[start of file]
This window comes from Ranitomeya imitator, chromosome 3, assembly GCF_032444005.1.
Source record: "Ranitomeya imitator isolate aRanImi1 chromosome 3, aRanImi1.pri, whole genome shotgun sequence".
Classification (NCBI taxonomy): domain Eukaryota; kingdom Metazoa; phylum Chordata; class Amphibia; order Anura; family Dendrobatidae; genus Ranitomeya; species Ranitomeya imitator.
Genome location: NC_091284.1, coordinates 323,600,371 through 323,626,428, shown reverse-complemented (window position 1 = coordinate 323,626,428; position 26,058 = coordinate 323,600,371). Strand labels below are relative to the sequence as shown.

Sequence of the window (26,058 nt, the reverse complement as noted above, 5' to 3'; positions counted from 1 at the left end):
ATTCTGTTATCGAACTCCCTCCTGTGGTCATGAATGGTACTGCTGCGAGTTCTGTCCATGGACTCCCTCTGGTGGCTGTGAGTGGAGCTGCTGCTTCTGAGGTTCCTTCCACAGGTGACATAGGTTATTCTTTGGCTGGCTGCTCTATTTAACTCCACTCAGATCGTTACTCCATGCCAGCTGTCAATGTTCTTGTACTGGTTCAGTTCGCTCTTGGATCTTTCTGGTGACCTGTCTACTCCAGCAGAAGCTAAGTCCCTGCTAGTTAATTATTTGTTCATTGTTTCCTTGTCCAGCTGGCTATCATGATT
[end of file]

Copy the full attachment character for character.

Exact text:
This window comes from Ranitomeya imitator, chromosome 3, assembly GCF_032444005.1.
Source record: "Ranitomeya imitator isolate aRanImi1 chromosome 3, aRanImi1.pri, whole genome shotgun sequence".
Classification (NCBI taxonomy): domain Eukaryota; kingdom Metazoa; phylum Chordata; class Amphibia; order Anura; family Dendrobatidae; genus Ranitomeya; species Ranitomeya imitator.
Genome location: NC_091284.1, coordinates 323,600,371 through 323,626,428, shown reverse-complemented (window position 1 = coordinate 323,626,428; position 26,058 = coordinate 323,600,371). Strand labels below are relative to the sequence as shown.

Sequence of the window (26,058 nt, the reverse complement as noted above, 5' to 3'; positions counted from 1 at the left end):
ATTCTGTTATCGAACTCCCTCCTGTGGTCATGAATGGTACTGCTGCGAGTTCTGTCCATGGACTCCCTCTGGTGGCTGTGAGTGGAGCTGCTGCTTCTGAGGTTCCTTCCACAGGTGACATAGGTTATTCTTTGGCTGGCTGCTCTATTTAACTCCACTCAGATCGTTACTCCATGCCAGCTGTCAATGTTCTTGTACTGGTTCAGTTCGCTCTTGGATCTTTCTGGTGACCTGTCTACTCCAGCAGAAGCTAAGTCCCTGCTAGTTAATTATTTGTTCATTGTTTCCTTGTCCAGCTGGCTATCATGATT